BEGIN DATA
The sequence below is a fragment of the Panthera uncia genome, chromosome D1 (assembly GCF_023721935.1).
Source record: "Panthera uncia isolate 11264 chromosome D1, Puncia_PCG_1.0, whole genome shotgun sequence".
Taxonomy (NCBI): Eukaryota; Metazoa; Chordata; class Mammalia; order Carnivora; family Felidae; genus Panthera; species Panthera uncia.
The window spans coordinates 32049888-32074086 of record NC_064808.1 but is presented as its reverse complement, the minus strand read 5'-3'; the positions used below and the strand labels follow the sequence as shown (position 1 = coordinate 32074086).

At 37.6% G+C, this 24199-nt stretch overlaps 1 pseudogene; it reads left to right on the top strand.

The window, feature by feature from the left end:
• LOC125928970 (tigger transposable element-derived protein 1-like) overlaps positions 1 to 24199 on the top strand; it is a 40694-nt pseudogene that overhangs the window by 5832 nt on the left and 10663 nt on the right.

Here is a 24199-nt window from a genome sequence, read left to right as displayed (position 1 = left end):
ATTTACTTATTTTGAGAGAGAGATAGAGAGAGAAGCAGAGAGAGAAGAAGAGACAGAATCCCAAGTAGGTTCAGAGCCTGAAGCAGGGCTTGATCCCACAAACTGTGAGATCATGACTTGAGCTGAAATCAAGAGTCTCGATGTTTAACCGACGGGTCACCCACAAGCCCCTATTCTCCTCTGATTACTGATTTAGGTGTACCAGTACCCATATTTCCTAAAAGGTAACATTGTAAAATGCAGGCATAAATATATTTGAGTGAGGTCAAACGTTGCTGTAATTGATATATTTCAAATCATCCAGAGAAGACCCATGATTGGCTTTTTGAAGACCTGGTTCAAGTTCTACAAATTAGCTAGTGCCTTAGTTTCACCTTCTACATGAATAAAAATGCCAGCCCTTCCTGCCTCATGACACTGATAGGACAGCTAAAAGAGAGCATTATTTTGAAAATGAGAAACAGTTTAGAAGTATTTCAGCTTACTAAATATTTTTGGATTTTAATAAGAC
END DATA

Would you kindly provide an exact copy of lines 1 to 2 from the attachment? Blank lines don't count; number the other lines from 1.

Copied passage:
The sequence below is a fragment of the Panthera uncia genome, chromosome D1 (assembly GCF_023721935.1).
Source record: "Panthera uncia isolate 11264 chromosome D1, Puncia_PCG_1.0, whole genome shotgun sequence".